The “Bigotry...” post below generated considerable comment by the normal standards of this venue. I appreciate that and am happy that no one accused me of endorsing the bigoted behavior that I believe should be legal behavior (in spite of the fact that at least some forms of non-aggressive bigoted behavior are not legal behavior).
I am not sure what happens under South Dakota law if one puts a sign on his storefront, “No Indians Allowed.” Maybe someone can tell me if it’s illegal. Companies doing business with the South Dakota or U.S. government may not discriminate against people for a specified variety of reasons, including for how they address God and for their color. Violators are subject to at least civil penalties, and in some cases, I assume, to criminal penalties.
I am a minarchist--in favor of the least possible government with the least possible centralization thereof. I don’t know what “least possible” means. I do know that it is somewhere between where we are and anarchy (absence of government). I am not an anarchist because I know that anarchy is impossible. If there were only two of us left on earth, and if we met, one of us would soon be boss.
Bill Fleming restated my premise by saying, “So, you want a free market state without government? Great. Try Somalia.” Somalia seems to be a free market state with its principle examples of “competitive edge” provided by superior firepower. Success there does not appear to rely on voluntary of exchanges of wealth, goods and services. So, no, that’s not what I want. “Voluntary exchanges” is a good two-word synonym for “libertarianism.”
I don’t think an eight-year boy or girl can be assumed to be competent to contract his/her own life into the sex trade or boiler room. I don’t think any adult has the right to contract it for him or her. I do think that a presumably informed adult has the right to contract himself into any arrangement he wants, assuming all others directly involved are also voluntarily so. Reasonable arguments may be made on behalf of adult-aged people whose mental capacity for comprehending the consequences of the contract is demonstrable. That, in fact, happens all the time.
Most commenters on the Bigotry post recognized that, rather than advocating bigoted behavior, I was presenting a case for less governmental intrusion into our rights to cut deals with each other. As Larken Rose mentioned, "government" sanctioned slavery and "government" sanctioned segregation laws. Government also ended slavery. Government also passed the Civil Rights Act. Government also ruled correctly in “Brown vs Board of Education.” In other words, the U.S. government ignored the constitution until it decided to start obeying it. And I’m not talking about some ambiguous term like “general welfare;” slavery and segregation (at least associated with government-funded entities) were as blatant violations of our constitution as have ever been exhibited.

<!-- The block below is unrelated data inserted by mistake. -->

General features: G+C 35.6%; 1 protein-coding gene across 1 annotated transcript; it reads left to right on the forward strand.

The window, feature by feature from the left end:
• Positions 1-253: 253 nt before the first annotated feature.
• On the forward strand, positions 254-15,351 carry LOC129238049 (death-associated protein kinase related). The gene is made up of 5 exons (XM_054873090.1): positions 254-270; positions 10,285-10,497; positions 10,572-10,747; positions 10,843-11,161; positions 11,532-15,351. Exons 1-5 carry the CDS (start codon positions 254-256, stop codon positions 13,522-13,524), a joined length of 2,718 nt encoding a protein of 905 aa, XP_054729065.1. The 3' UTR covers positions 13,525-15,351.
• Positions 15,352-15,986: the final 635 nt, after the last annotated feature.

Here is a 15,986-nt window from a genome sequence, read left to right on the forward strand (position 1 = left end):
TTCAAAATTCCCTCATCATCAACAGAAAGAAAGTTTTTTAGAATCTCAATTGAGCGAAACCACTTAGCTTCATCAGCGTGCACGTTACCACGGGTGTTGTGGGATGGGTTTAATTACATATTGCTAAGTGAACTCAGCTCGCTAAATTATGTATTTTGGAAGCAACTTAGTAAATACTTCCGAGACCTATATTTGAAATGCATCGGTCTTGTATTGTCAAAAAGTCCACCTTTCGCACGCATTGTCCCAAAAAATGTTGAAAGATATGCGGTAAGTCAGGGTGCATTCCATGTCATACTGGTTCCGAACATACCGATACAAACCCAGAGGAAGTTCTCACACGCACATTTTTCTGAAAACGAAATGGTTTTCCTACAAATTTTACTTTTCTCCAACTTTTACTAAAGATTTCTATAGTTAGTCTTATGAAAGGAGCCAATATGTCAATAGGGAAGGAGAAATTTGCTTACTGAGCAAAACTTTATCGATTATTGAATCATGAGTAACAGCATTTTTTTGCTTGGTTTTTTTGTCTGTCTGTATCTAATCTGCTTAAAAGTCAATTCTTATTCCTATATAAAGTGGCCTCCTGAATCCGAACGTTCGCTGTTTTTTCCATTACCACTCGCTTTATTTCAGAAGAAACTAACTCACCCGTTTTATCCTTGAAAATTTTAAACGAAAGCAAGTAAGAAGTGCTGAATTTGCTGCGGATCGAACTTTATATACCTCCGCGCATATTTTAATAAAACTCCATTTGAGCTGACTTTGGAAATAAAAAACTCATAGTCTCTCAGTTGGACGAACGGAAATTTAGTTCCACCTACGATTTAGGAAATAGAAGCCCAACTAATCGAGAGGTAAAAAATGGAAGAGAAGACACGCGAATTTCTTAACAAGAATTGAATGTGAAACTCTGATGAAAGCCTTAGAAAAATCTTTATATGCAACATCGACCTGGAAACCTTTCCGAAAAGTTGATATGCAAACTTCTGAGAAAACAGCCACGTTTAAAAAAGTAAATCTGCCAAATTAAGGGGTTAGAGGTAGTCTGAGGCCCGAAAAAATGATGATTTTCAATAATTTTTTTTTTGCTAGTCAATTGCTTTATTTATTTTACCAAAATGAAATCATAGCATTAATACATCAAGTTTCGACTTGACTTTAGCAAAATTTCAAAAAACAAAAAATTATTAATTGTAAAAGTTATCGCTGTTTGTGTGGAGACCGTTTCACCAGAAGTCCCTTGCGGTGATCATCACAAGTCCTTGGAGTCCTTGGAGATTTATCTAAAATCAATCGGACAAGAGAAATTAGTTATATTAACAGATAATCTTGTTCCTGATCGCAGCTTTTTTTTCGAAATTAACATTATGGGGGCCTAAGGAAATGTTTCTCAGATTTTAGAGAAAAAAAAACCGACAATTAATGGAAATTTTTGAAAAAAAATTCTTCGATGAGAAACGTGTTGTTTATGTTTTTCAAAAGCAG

Minarchists, including me, approach this from the perspective that government has intruded too much on our abilities to cut deals with each other, while not providing the protection we deserve from those who fail to observe the voluntary portion of the deal-cutting contract. We think that one of the best ways to get government to do a better job protecting us would be to divest it of every possible responsibility dealing with interfering with our rights to voluntarily cut deals.
That would include granting jerks the right to be jerks, granting the jerk’s right to deny his services or products to anyone he chooses, and granting him also his right to accept whatever peaceful punishment (such as a boycott and picket lines) the community chooses to bestow on him. Unless he’s content with a fraction of the trade he could be doing, he’s likely to stop being so visually a jerk. Anyone can, after all, attempt to capitalize on the market niche provided by a jerk competitor who excludes a whole market demographic.
Politics is the continuous argument over who gets to do what to whom. Life is, among other attributes, a process of our trading things of value amongst each other. Government would serve us better if it allowed us to do so with as little interference as possible, giving us more say in what we are willing to pay for in the way of protection of the voluntary part of our involvement in exchanges, and quit trying to view every sort of exchange as an opportunity to skim some profit and calling it taxes and saying it’s for our own good.